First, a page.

We could also call this one “The Escaping Eskies”.
Have you ever worked on an Island? At the right time of year it can be quite pleasant, before it gets too hot and before the endless wind starts. We’ve commissioned a few treatment plants up north in the Torres Strait. The commissioning timeframe is generally pretty long as the council up there doesn’t want to put an operator on the plant until they are fully trained, which also happens over the term of the commissioning and performance tests.
When it’s all running well it’s quite pleasant and peaceful (many of the islands don’t have mobile phone reception so a real get away!) and it can be quite pretty. In fact, we had one plant at the top of a hill with a really nice view over the bay. Not a bad place to be when everything is working.
However when things go bad it can be a pretty ordinary experience all together.
The Torres Strait islands are generally supplied by a barge service, which ships in foodstuffs, equipment, etc, and via the local air service, which can run between 2 and 10 flights per week depending upon which part of the islands you’re currently in. Barge transport is by far the cheapest option, but it requires material to be shipped from Cairns up to Thursday Island (TI), then shipped from TI out to the remaining islands, so it can be a long process to get anything in via barge.
Part of the commissioning and testing program is taking laboratory samples to both tune the plant in and to prove the plant works. We normally take one per week during start up to make sure our field samples are accurate and to get the thing going, then two (or more) per week during the actual performance trial. These samples are taken in laboratory prepared bottles and sent back in eskies.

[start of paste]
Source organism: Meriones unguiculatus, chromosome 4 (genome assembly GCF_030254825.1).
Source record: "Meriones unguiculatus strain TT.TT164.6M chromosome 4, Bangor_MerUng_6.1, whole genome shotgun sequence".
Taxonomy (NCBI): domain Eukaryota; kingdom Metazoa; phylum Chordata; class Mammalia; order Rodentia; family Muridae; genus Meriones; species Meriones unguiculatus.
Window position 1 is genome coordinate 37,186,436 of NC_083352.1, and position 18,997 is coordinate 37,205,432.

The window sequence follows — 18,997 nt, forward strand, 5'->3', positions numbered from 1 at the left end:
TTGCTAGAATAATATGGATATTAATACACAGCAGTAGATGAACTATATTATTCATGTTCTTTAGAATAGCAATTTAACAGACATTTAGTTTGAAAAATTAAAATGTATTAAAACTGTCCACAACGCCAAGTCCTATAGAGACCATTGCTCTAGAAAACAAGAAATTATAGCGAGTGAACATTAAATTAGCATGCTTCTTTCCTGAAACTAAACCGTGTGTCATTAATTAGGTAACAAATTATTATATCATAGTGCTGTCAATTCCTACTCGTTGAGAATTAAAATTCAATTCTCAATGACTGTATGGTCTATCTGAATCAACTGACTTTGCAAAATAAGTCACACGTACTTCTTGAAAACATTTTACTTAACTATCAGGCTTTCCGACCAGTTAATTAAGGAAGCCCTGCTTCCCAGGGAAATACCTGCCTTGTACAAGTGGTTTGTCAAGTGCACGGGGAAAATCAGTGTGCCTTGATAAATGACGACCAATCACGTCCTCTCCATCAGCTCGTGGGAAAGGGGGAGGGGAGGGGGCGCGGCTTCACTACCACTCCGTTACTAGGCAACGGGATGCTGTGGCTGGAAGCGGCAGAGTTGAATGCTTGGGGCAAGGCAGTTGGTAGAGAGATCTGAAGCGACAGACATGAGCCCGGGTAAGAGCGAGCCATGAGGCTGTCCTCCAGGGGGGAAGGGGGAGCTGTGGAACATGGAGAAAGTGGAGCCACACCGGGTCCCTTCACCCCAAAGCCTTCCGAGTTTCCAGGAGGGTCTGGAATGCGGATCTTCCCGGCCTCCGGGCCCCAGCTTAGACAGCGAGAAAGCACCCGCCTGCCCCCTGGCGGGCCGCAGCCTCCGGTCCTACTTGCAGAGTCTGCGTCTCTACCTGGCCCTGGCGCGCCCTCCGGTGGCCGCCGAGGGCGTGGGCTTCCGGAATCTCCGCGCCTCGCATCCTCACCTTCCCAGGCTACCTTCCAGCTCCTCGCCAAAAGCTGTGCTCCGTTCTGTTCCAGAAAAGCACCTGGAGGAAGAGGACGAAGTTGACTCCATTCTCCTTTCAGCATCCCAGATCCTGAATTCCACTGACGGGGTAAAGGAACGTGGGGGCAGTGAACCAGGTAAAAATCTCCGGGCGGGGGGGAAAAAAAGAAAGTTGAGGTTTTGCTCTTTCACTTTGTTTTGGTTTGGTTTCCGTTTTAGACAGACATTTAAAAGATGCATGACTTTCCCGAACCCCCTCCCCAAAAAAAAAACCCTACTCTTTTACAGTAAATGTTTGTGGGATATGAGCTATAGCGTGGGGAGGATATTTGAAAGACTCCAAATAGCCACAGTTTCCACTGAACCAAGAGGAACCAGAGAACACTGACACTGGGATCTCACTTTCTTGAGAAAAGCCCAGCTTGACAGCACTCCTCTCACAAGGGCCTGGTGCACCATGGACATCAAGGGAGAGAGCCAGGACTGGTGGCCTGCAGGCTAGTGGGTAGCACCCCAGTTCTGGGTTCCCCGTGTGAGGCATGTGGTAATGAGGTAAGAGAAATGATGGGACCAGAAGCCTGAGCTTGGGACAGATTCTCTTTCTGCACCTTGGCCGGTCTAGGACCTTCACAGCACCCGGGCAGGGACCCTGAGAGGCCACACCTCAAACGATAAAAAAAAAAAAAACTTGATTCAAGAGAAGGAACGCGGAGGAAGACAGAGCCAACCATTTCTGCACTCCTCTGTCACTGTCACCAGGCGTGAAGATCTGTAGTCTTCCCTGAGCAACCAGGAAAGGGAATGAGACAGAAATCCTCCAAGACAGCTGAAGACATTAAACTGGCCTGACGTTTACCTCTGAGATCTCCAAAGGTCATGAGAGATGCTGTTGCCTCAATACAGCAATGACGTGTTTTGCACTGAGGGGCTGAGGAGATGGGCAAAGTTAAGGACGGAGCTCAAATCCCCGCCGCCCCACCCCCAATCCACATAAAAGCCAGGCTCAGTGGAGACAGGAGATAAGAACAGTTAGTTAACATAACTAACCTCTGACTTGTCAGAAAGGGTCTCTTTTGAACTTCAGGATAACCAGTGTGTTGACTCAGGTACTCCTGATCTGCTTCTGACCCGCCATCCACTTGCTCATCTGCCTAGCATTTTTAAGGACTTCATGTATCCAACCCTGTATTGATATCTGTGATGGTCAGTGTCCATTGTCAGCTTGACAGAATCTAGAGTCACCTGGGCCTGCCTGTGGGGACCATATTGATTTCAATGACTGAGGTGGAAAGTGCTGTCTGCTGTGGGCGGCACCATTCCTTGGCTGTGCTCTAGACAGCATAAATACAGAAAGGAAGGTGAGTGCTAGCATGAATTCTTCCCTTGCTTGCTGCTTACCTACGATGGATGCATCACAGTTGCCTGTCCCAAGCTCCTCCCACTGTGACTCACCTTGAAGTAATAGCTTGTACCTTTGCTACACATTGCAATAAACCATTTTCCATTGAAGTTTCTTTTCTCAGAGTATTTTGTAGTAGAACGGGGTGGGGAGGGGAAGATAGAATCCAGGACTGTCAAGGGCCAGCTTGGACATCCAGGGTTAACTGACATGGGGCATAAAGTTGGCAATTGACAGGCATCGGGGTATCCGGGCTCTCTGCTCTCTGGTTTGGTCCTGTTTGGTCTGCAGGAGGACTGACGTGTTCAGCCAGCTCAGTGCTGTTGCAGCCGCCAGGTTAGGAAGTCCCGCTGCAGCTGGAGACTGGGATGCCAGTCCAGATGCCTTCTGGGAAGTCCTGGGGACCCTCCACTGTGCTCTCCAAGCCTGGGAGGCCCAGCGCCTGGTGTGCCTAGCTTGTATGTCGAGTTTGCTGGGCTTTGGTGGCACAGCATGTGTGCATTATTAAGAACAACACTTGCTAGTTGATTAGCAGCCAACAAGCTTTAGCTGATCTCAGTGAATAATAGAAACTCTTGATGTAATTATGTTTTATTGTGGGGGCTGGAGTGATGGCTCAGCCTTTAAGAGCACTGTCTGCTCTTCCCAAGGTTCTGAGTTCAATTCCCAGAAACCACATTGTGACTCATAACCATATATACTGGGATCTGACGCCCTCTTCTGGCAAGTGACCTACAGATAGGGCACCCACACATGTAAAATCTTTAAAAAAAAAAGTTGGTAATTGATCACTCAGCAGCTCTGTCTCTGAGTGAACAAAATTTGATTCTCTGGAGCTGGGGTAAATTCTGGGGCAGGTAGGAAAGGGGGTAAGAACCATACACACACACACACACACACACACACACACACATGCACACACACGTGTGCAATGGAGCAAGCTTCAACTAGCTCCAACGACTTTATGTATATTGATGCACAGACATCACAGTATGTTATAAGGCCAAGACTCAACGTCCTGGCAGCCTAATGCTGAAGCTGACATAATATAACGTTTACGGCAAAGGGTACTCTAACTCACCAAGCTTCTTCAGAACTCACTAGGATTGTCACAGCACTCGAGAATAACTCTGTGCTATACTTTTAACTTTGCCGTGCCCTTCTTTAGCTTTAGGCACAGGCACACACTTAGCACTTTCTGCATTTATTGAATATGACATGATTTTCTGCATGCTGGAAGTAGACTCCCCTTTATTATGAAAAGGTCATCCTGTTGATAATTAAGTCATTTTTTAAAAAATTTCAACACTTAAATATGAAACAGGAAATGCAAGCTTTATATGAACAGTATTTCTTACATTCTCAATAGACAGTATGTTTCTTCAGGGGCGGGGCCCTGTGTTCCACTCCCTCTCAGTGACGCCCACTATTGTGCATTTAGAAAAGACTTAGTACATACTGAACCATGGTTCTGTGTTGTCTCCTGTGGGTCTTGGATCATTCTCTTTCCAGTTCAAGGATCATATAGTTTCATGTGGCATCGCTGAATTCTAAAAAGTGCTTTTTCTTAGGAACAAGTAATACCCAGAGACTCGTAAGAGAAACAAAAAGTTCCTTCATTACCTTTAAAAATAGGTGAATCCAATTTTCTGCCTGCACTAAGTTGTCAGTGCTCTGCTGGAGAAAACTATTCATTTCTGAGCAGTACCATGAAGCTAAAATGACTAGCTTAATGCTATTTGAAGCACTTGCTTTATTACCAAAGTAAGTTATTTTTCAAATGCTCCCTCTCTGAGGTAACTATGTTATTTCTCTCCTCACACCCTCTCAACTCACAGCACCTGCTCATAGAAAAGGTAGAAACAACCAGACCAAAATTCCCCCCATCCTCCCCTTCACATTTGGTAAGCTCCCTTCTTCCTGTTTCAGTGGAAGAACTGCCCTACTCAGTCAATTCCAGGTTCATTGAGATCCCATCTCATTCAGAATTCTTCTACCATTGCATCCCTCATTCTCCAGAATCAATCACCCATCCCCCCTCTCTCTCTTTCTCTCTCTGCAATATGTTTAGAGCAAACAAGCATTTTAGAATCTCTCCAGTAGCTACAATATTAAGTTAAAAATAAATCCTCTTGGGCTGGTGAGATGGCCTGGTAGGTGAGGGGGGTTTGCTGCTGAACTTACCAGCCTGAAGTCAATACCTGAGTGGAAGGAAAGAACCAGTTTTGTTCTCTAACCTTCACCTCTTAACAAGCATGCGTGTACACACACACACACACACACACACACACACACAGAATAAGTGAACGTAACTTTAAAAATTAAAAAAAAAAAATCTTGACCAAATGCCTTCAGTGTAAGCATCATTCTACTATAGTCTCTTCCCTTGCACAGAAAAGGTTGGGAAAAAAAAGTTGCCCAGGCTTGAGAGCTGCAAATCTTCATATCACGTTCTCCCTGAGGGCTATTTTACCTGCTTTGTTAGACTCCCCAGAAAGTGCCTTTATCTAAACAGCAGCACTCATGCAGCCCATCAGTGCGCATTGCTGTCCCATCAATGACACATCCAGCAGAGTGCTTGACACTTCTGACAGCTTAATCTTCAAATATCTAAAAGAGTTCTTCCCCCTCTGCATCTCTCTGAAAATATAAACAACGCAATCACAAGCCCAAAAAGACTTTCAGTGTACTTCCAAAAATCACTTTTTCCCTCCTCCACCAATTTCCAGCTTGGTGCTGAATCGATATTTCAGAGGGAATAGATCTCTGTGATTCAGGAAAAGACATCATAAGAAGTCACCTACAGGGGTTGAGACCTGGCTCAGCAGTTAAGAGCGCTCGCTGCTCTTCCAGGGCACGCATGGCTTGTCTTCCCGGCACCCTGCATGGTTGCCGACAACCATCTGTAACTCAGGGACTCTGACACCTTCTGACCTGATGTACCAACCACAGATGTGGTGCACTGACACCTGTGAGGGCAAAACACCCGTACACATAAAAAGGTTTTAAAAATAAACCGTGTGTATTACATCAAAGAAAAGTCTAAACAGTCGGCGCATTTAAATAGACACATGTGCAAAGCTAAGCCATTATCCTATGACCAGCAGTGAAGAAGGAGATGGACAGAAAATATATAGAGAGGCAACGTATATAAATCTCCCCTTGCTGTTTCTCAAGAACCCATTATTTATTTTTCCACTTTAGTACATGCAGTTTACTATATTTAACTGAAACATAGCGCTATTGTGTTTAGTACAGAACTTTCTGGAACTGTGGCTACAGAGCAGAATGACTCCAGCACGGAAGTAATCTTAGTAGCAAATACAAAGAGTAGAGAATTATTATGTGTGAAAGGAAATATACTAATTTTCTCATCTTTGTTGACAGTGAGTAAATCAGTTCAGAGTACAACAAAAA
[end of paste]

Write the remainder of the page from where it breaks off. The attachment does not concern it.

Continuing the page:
The logistics of getting samples out of the Torres Straits can be daunting, especially since you have a 24 hour delivery timeframe to keep your bacteriological samples within holding. It requires you to sample as close to the plane arrival as possible, and requires that nothing goes wrong when they’re transferred from the local carrier to the Qantas flight out (and that the Qantas flight has freight capacity…). In our case, it generally ran quite well due to solid planning, although there were a few times I was standing at the local airport praying the plane can get through the borderline cyclonic weather so I can fly my samples out.
With all the stress of getting eskies out of the islands, you’d think the easy part should have been getting the eskies in… To keep costs down for our client we would generally try to ship bulk (like 8 or so) amounts of eskies up to the islands in one big shipment using the barge service. Unfortunately barge transport can be a bit rocky, equipment can go missing, can be dropped off on the wrong island, or sometimes a helpful person will pick something up and hand it to someone they think is supposed to have it, only to realise that it has nothing to do with them.
We shipped out 8 eskies, enough for the first 8 weeks of the commissioning phase, via the barge about a month or so ahead of time, which would normally have been plenty of time. When the time came, we arrived on site to kick off the plant establishment and testing. We flew in on Sunday (since it took 2 days to get there due to flight timing) and went looking for our gear and, to our great surprise, we had no eskies. The Barge was due on Wednesday and we were supposed to take our first samples on Tuesday. The Office wasn’t open on the weekend and, while we could fly an esky up, it’d be virtually impossible to do that in a day.
So on the Monday with the help of the lab technicians (we were running an analytical lab at the time) I managed to field prep a range of bottles suitable for sampling, comprising of various store-bought bottles, detergent washed, oven sterilised, with an esky I managed to buy from the local store. While not as good as properly laboratory prepared bottles these bottles actually held up pretty well when we compared the laboratory results.
So I got my eskies on the flight with no real problems. All set for the next two weeks, hopefully those eskies would show up on the barge tomorrow…. Naturally the eskies didn’t show up on the barge that week; however we’d kind of expected this to be the case and had organised 2 weeks’ worth of eskies to be shipped up via plane.
The barge eskies did finally arrive (the barge was a day late), just as I got my 2 weeks’ worth of eskies off of the plane. We shipped the remaining 2 weeks up via plane as well and things went generally smoothly from then on as we’d pretty well sussed out the logistics for the process.
Wondering what the moral of the story is folks? Well, when it comes to getting your eskies to the Torres Strait for sampling, consider it a ‘fantasy island’ and repeat after me: “The plane, boss! The plane!”
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